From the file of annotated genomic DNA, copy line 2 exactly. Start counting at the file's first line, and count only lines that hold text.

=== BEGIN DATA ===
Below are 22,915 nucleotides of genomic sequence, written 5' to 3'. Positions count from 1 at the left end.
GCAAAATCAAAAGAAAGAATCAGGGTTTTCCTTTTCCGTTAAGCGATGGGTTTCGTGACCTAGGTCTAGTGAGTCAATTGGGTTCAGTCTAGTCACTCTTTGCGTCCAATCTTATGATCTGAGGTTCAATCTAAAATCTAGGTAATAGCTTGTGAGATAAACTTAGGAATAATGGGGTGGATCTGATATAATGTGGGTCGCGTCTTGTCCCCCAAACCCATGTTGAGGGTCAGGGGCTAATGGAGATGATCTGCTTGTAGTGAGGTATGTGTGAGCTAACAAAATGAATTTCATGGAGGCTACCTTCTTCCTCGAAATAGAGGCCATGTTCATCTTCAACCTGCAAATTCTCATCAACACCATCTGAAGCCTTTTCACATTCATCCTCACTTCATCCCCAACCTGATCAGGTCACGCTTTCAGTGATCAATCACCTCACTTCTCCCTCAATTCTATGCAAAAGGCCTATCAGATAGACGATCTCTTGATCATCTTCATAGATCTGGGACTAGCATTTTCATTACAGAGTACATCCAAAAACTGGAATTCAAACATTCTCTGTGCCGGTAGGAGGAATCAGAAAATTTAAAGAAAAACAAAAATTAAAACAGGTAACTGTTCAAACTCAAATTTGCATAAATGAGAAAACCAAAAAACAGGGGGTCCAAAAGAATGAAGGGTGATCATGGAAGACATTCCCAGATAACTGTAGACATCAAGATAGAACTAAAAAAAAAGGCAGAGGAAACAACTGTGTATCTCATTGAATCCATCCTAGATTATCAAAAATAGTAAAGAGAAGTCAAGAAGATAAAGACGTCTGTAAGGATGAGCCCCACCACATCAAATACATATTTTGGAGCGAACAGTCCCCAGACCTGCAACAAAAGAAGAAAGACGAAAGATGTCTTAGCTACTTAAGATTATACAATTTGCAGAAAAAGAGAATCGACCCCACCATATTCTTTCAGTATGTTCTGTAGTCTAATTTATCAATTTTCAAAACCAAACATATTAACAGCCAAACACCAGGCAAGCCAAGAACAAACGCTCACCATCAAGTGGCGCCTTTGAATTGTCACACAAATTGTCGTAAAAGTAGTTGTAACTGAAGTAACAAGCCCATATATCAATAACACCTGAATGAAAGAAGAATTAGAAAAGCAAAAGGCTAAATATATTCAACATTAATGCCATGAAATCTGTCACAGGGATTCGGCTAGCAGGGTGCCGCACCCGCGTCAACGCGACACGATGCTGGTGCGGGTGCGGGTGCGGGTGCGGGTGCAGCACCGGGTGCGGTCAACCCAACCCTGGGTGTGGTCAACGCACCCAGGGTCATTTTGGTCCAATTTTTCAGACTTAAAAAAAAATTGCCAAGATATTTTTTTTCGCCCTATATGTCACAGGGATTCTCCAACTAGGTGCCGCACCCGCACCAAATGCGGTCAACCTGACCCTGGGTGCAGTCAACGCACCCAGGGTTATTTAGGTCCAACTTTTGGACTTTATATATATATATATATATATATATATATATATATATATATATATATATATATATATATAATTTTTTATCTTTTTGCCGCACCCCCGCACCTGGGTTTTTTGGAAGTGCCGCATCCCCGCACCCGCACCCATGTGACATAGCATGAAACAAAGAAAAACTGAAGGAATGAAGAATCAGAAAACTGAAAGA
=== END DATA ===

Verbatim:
GCAAAATCAAAAGAAAGAATCAGGGTTTTCCTTTTCCGTTAAGCGATGGGTTTCGTGACCTAGGTCTAGTGAGTCAATTGGGTTCAGTCTAGTCACTCTTTGCGTCCAATCTTATGATCTGAGGTTCAATCTAAAATCTAGGTAATAGCTTGTGAGATAAACTTAGGAATAATGGGGTGGATCTGATATAATGTGGGTCGCGTCTTGTCCCCCAAACCCATGTTGAGGGTCAGGGGCTAATGGAGATGATCTGCTTGTAGTGAGGTATGTGTGAGCTAACAAAATGAATTTCATGGAGGCTACCTTCTTCCTCGAAATAGAGGCCATGTTCATCTTCAACCTGCAAATTCTCATCAACACCATCTGAAGCCTTTTCACATTCATCCTCACTTCATCCCCAACCTGATCAGGTCACGCTTTCAGTGATCAATCACCTCACTTCTCCCTCAATTCTATGCAAAAGGCCTATCAGATAGACGATCTCTTGATCATCTTCATAGATCTGGGACTAGCATTTTCATTACAGAGTACATCCAAAAACTGGAATTCAAACATTCTCTGTGCCGGTAGGAGGAATCAGAAAATTTAAAGAAAAACAAAAATTAAAACAGGTAACTGTTCAAACTCAAATTTGCATAAATGAGAAAACCAAAAAACAGGGGGTCCAAAAGAATGAAGGGTGATCATGGAAGACATTCCCAGATAACTGTAGACATCAAGATAGAACTAAAAAAAAAGGCAGAGGAAACAACTGTGTATCTCATTGAATCCATCCTAGATTATCAAAAATAGTAAAGAGAAGTCAAGAAGATAAAGACGTCTGTAAGGATGAGCCCCACCACATCAAATACATATTTTGGAGCGAACAGTCCCCAGACCTGCAACAAAAGAAGAAAGACGAAAGATGTCTTAGCTACTTAAGATTATACAATTTGCAGAAAAAGAGAATCGACCCCACCATATTCTTTCAGTATGTTCTGTAGTCTAATTTATCAATTTTCAAAACCAAACATATTAACAGCCAAACACCAGGCAAGCCAAGAACAAACGCTCACCATCAAGTGGCGCCTTTGAATTGTCACACAAATTGTCGTAAAAGTAGTTGTAACTGAAGTAACAAGCCCATATATCAATAACACCTGAATGAAAGAAGAATTAGAAAAGCAAAAGGCTAAATATATTCAACATTAATGCCATGAAATCTGTCACAGGGATTCGGCTAGCAGGGTGCCGCACCCGCGTCAACGCGACACGATGCTGGTGCGGGTGCGGGTGCGGGTGCGGGTGCAGCACCGGGTGCGGTCAACCCAACCCTGGGTGTGGTCAACGCACCCAGGGTCATTTTGGTCCAATTTTTCAGACTTAAAAAAAAATTGCCAAGATATTTTTTTTCGCCCTATATGTCACAGGGATTCTCCAACTAGGTGCCGCACCCGCACCAAATGCGGTCAACCTGACCCTGGGTGCAGTCAACGCACCCAGGGTTATTTAGGTCCAACTTTTGGACTTTATATATATATATATATATATATATATATATATATATATATATATATATATATATATATAATTTTTTATCTTTTTGCCGCACCCCCGCACCTGGGTTTTTTGGAAGTGCCGCATCCCCGCACCCGCACCCATGTGACATAGCATGAAACAAAGAAAAACTGAAGGAATGAAGAATCAGAAAACTGAAAGA